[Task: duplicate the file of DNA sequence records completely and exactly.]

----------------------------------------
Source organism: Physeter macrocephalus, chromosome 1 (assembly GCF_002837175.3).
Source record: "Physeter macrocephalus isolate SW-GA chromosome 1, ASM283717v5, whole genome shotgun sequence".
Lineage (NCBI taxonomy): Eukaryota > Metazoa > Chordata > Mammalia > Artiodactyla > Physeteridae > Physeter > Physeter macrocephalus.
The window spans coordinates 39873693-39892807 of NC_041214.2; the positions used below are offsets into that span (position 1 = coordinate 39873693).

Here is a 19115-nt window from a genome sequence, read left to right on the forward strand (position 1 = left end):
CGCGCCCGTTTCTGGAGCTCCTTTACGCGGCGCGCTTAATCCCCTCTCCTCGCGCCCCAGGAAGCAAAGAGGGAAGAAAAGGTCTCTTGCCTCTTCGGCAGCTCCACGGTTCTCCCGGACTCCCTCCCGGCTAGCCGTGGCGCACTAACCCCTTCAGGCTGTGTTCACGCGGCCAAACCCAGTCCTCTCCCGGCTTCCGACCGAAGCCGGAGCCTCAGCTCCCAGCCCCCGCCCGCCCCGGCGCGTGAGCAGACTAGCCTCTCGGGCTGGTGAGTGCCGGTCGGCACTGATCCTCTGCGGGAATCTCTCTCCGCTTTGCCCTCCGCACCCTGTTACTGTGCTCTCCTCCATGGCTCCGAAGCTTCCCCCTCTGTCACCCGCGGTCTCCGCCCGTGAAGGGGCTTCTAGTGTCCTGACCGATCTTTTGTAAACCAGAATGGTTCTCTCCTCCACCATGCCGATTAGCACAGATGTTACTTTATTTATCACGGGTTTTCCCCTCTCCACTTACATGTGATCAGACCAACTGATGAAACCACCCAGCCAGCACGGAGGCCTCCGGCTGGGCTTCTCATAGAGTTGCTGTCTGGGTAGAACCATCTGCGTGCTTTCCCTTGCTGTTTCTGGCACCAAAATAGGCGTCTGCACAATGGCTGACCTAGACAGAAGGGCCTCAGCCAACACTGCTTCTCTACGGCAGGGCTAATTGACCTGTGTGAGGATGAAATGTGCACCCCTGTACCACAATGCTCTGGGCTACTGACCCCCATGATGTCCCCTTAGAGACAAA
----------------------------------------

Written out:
Source organism: Physeter macrocephalus, chromosome 1 (assembly GCF_002837175.3).
Source record: "Physeter macrocephalus isolate SW-GA chromosome 1, ASM283717v5, whole genome shotgun sequence".
Lineage (NCBI taxonomy): Eukaryota > Metazoa > Chordata > Mammalia > Artiodactyla > Physeteridae > Physeter > Physeter macrocephalus.
The window spans coordinates 39873693-39892807 of NC_041214.2; the positions used below are offsets into that span (position 1 = coordinate 39873693).

Here is a 19115-nt window from a genome sequence, read left to right on the forward strand (position 1 = left end):
CGCGCCCGTTTCTGGAGCTCCTTTACGCGGCGCGCTTAATCCCCTCTCCTCGCGCCCCAGGAAGCAAAGAGGGAAGAAAAGGTCTCTTGCCTCTTCGGCAGCTCCACGGTTCTCCCGGACTCCCTCCCGGCTAGCCGTGGCGCACTAACCCCTTCAGGCTGTGTTCACGCGGCCAAACCCAGTCCTCTCCCGGCTTCCGACCGAAGCCGGAGCCTCAGCTCCCAGCCCCCGCCCGCCCCGGCGCGTGAGCAGACTAGCCTCTCGGGCTGGTGAGTGCCGGTCGGCACTGATCCTCTGCGGGAATCTCTCTCCGCTTTGCCCTCCGCACCCTGTTACTGTGCTCTCCTCCATGGCTCCGAAGCTTCCCCCTCTGTCACCCGCGGTCTCCGCCCGTGAAGGGGCTTCTAGTGTCCTGACCGATCTTTTGTAAACCAGAATGGTTCTCTCCTCCACCATGCCGATTAGCACAGATGTTACTTTATTTATCACGGGTTTTCCCCTCTCCACTTACATGTGATCAGACCAACTGATGAAACCACCCAGCCAGCACGGAGGCCTCCGGCTGGGCTTCTCATAGAGTTGCTGTCTGGGTAGAACCATCTGCGTGCTTTCCCTTGCTGTTTCTGGCACCAAAATAGGCGTCTGCACAATGGCTGACCTAGACAGAAGGGCCTCAGCCAACACTGCTTCTCTACGGCAGGGCTAATTGACCTGTGTGAGGATGAAATGTGCACCCCTGTACCACAATGCTCTGGGCTACTGACCCCCATGATGTCCCCTTAGAGACAAA